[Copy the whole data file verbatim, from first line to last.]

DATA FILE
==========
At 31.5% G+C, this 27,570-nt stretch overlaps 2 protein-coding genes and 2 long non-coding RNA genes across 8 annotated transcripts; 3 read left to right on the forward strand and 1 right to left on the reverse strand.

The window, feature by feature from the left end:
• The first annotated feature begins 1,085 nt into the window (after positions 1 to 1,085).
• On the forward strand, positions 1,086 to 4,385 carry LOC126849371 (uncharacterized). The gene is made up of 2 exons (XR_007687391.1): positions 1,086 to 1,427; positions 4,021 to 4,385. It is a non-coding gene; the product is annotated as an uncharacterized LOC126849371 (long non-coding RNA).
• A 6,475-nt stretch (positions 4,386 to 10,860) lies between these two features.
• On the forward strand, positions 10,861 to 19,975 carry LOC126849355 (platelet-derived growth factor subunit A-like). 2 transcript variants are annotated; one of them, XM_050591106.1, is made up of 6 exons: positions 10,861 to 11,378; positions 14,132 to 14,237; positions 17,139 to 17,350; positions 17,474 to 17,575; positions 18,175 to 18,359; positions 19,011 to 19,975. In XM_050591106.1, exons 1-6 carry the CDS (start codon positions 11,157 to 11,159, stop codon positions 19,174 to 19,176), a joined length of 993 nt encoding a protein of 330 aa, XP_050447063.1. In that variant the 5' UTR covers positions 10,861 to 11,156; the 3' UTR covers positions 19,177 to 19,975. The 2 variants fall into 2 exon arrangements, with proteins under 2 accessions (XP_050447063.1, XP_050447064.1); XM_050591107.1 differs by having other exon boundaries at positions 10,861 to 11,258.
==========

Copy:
At 31.5% G+C, this 27,570-nt stretch overlaps 2 protein-coding genes and 2 long non-coding RNA genes across 8 annotated transcripts; 3 read left to right on the forward strand and 1 right to left on the reverse strand.

The window, feature by feature from the left end:
• The first annotated feature begins 1,085 nt into the window (after positions 1 to 1,085).
• On the forward strand, positions 1,086 to 4,385 carry LOC126849371 (uncharacterized). The gene is made up of 2 exons (XR_007687391.1): positions 1,086 to 1,427; positions 4,021 to 4,385. It is a non-coding gene; the product is annotated as an uncharacterized LOC126849371 (long non-coding RNA).
• A 6,475-nt stretch (positions 4,386 to 10,860) lies between these two features.
• On the forward strand, positions 10,861 to 19,975 carry LOC126849355 (platelet-derived growth factor subunit A-like). 2 transcript variants are annotated; one of them, XM_050591106.1, is made up of 6 exons: positions 10,861 to 11,378; positions 14,132 to 14,237; positions 17,139 to 17,350; positions 17,474 to 17,575; positions 18,175 to 18,359; positions 19,011 to 19,975. In XM_050591106.1, exons 1-6 carry the CDS (start codon positions 11,157 to 11,159, stop codon positions 19,174 to 19,176), a joined length of 993 nt encoding a protein of 330 aa, XP_050447063.1. In that variant the 5' UTR covers positions 10,861 to 11,156; the 3' UTR covers positions 19,177 to 19,975. The 2 variants fall into 2 exon arrangements, with proteins under 2 accessions (XP_050447063.1, XP_050447064.1); XM_050591107.1 differs by having other exon boundaries at positions 10,861 to 11,258.